Motorhome Holidays in France

05 Aug 2012

When planning a holiday, many UK motorhomers don’t even consider the continental option, presumably figuring that it will be either a) more expensive or b) more complicated/increased hassle. However, taking your motorhome to France is not only simple but thanks to the incredibly comprehensive network of motorhome friendly facilities known as ‘aires’, it can also be a far cheaper holidaying option than the UK. In fact, to many, France is considered to be motorhome heaven.


‘Aires’ (the French word for areas or places) are incredibly varied in what they provide but all will offer at least a place to stop and camp overnight. Additionally, some may offer one or all of the following -

  • fresh water
  • electric hook-up
  • grey waste disposal
  • chemical toilet disposal point
  • shower facilities

Much of the signage and instruction labelling at aires are done by pictures to make it more easily understood by non-French speakers. However, an English-French dictionary may come in handy for some translations.


Some of the aires are effectively free camping as they only charge if you wish to use the facilities.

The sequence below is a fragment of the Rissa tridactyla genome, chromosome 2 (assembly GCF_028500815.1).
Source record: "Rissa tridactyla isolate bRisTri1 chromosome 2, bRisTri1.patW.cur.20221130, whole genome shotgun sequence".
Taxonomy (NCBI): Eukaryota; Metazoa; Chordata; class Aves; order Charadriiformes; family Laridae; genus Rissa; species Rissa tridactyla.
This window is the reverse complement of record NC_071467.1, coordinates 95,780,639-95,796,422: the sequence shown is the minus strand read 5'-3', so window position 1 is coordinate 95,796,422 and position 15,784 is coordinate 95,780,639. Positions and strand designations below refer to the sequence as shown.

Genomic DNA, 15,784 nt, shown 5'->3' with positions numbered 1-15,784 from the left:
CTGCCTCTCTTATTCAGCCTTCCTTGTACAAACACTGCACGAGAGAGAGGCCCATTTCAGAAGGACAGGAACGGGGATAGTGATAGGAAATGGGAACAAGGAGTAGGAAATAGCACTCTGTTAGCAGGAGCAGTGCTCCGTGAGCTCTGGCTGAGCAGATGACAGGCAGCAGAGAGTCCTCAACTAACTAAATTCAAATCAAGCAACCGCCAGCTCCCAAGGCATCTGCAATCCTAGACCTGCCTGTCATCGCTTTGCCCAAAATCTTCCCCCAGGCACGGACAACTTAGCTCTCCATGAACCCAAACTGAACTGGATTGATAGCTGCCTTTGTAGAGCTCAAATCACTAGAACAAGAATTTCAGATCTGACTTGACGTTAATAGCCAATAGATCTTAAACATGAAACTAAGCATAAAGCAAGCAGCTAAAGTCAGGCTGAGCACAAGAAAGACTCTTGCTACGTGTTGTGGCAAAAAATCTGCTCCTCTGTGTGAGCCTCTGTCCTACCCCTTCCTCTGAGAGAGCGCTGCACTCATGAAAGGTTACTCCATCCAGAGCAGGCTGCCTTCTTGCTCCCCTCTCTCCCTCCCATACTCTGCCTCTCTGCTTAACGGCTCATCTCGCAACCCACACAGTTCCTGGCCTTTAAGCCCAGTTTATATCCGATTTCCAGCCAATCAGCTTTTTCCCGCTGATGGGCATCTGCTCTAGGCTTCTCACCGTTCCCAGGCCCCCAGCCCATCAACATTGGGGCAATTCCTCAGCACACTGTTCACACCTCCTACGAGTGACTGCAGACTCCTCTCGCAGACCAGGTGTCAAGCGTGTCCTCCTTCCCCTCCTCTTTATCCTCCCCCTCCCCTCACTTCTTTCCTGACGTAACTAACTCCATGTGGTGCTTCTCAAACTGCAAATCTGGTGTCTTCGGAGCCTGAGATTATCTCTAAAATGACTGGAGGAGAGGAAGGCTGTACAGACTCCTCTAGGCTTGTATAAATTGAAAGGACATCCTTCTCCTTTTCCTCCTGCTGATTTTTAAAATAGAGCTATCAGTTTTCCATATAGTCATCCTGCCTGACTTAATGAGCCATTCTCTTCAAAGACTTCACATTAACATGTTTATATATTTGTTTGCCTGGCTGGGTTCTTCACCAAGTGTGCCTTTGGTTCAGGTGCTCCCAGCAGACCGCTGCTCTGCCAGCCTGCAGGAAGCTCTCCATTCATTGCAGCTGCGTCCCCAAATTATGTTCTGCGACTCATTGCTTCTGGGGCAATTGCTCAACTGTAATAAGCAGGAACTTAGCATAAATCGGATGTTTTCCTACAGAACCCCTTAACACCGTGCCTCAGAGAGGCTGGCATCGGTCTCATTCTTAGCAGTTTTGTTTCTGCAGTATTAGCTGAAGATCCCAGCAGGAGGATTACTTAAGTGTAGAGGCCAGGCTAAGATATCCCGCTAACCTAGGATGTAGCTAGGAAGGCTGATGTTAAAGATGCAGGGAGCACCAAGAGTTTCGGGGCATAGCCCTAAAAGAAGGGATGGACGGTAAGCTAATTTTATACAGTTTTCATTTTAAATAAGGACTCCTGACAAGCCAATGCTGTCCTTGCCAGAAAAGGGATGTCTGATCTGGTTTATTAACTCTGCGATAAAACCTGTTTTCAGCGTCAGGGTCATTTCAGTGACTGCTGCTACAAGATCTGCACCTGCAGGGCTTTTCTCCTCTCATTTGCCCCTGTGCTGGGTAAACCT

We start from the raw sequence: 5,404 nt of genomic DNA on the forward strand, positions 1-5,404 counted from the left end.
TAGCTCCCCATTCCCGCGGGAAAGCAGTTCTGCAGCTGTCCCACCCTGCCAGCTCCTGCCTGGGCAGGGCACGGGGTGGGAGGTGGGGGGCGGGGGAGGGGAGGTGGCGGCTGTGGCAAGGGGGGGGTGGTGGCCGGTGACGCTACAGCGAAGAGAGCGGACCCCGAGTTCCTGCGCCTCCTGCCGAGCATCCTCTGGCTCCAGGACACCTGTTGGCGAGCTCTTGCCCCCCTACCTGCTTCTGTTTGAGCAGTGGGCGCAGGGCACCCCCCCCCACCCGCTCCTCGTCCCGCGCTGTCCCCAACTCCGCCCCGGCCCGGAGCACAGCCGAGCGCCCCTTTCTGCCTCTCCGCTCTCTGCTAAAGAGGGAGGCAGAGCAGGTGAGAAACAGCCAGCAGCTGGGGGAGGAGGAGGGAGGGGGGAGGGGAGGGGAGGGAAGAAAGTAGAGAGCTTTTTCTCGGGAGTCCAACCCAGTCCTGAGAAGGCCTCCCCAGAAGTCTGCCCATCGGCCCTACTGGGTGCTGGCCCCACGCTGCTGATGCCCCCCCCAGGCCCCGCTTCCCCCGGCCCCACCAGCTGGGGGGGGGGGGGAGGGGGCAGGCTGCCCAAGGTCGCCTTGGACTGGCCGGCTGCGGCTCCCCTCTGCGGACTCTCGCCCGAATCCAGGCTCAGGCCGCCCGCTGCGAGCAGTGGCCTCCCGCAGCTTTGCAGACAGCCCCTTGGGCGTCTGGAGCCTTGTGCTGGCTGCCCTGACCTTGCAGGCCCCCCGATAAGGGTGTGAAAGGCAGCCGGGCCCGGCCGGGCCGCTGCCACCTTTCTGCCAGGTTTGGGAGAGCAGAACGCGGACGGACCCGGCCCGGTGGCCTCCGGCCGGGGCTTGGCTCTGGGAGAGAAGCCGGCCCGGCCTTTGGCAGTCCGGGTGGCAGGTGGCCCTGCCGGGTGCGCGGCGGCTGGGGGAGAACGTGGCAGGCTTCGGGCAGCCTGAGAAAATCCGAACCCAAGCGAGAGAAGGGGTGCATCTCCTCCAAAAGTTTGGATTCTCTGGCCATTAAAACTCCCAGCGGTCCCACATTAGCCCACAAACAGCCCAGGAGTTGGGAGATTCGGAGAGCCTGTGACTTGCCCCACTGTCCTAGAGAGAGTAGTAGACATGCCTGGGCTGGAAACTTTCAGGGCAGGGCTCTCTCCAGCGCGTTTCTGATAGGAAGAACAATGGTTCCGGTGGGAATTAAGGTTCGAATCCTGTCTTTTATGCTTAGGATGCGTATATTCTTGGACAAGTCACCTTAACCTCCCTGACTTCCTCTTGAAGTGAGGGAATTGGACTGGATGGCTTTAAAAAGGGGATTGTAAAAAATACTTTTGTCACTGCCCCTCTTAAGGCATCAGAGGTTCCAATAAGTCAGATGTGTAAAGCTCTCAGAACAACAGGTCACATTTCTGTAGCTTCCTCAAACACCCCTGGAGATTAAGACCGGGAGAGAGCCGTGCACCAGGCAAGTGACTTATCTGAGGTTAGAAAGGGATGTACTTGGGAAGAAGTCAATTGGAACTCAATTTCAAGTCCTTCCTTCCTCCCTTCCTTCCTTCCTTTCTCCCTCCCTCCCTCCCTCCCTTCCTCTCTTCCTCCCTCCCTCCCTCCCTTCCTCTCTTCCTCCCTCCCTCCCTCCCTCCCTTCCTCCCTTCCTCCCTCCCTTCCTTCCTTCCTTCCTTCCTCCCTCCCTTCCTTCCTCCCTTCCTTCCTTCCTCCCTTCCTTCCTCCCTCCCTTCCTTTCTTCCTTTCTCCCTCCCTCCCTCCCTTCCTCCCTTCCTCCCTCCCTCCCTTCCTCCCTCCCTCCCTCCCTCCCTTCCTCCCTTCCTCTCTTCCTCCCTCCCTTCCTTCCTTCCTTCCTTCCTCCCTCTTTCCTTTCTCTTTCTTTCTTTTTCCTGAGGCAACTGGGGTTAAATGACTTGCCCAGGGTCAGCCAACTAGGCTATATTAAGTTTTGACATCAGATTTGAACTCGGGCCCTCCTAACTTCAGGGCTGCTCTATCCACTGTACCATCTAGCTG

Where their use attracts a fee this can usually be paid on site and most commonly by automated coin machines (costs vary considerably). In some cases you must purchase a ticket prior to parking up and camping which is usually obtained at local town council offices or tourist information centres.

Aire locations and how to find them

The location of aires is also highly variable. For example, some are spaced along auto-routes, some are on farms and some are a set aside area which is actually part of a designated camp ground. You may be staring at concrete or you may find yourself in the most stunningly beautiful locations – by a lake or riverside, surrounded by majestic mountain scenery or looking out at the ocean.

Some of the real gems are well tucked away and, although it is possible to come across aires as you go, you will often miss the best without something to help you. Many of the road maps of France have larger aires marked on them, particularly the auto-route ones but for comprehensive listings buy one of the many aire guide books which include maps and details of each and every aire’s facilities and costs. One of the best of these is ‘Aires de Services – Camping Cars’ by Martine Duparc and Collectif. Most of the aire guides also have a useful section on French words that you may come across at aires to help you follow any instructions for paying or using the facilities.

A word of warning on auto-route aires… may feel safer surrounded by other camper-vans and motorhomes but the crime rate at these sites is alarmingly high. You are highly visible and an easy target and statistics show that opportunistic thefts occur much more commonly in these circumstances. Many motorhomers have returned to their vans after using restaurants and shops to find them broken into and even more alarmingly break-ins do occur while the occupants sleep.

Other Camping Areas